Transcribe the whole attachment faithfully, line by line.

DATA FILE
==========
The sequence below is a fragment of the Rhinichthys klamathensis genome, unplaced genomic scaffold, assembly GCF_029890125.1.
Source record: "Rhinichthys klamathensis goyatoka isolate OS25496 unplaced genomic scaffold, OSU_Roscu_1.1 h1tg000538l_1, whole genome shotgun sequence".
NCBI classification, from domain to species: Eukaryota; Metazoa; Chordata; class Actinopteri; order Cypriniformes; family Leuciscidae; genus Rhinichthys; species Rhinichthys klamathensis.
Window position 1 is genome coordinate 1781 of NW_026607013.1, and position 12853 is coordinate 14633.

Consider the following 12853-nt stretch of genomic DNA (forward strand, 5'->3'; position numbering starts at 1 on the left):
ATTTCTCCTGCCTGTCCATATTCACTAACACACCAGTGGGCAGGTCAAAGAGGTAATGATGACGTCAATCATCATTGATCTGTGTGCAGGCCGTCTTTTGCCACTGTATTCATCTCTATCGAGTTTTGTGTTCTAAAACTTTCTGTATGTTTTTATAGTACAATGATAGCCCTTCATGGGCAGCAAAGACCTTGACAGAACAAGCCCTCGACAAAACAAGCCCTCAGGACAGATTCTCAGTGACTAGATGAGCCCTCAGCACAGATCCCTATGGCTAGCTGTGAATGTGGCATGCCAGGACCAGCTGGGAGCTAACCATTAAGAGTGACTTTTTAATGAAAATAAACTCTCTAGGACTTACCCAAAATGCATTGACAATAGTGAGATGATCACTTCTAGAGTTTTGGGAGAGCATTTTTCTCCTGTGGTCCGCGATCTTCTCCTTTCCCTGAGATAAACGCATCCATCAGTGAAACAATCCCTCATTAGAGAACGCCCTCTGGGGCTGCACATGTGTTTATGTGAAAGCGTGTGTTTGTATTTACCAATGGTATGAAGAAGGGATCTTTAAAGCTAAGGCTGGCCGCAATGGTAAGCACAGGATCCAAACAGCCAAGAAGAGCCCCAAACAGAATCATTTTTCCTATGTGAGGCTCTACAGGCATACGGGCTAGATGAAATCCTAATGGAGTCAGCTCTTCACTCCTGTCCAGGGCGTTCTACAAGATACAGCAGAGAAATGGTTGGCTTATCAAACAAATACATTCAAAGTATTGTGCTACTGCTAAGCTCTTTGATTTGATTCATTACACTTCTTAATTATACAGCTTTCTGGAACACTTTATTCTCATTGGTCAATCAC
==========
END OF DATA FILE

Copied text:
The sequence below is a fragment of the Rhinichthys klamathensis genome, unplaced genomic scaffold, assembly GCF_029890125.1.
Source record: "Rhinichthys klamathensis goyatoka isolate OS25496 unplaced genomic scaffold, OSU_Roscu_1.1 h1tg000538l_1, whole genome shotgun sequence".
NCBI classification, from domain to species: Eukaryota; Metazoa; Chordata; class Actinopteri; order Cypriniformes; family Leuciscidae; genus Rhinichthys; species Rhinichthys klamathensis.
Window position 1 is genome coordinate 1781 of NW_026607013.1, and position 12853 is coordinate 14633.

Consider the following 12853-nt stretch of genomic DNA (forward strand, 5'->3'; position numbering starts at 1 on the left):
ATTTCTCCTGCCTGTCCATATTCACTAACACACCAGTGGGCAGGTCAAAGAGGTAATGATGACGTCAATCATCATTGATCTGTGTGCAGGCCGTCTTTTGCCACTGTATTCATCTCTATCGAGTTTTGTGTTCTAAAACTTTCTGTATGTTTTTATAGTACAATGATAGCCCTTCATGGGCAGCAAAGACCTTGACAGAACAAGCCCTCGACAAAACAAGCCCTCAGGACAGATTCTCAGTGACTAGATGAGCCCTCAGCACAGATCCCTATGGCTAGCTGTGAATGTGGCATGCCAGGACCAGCTGGGAGCTAACCATTAAGAGTGACTTTTTAATGAAAATAAACTCTCTAGGACTTACCCAAAATGCATTGACAATAGTGAGATGATCACTTCTAGAGTTTTGGGAGAGCATTTTTCTCCTGTGGTCCGCGATCTTCTCCTTTCCCTGAGATAAACGCATCCATCAGTGAAACAATCCCTCATTAGAGAACGCCCTCTGGGGCTGCACATGTGTTTATGTGAAAGCGTGTGTTTGTATTTACCAATGGTATGAAGAAGGGATCTTTAAAGCTAAGGCTGGCCGCAATGGTAAGCACAGGATCCAAACAGCCAAGAAGAGCCCCAAACAGAATCATTTTTCCTATGTGAGGCTCTACAGGCATACGGGCTAGATGAAATCCTAATGGAGTCAGCTCTTCACTCCTGTCCAGGGCGTTCTACAAGATACAGCAGAGAAATGGTTGGCTTATCAAACAAATACATTCAAAGTATTGTGCTACTGCTAAGCTCTTTGATTTGATTCATTACACTTCTTAATTATACAGCTTTCTGGAACACTTTATTCTCATTGGTCAATCAC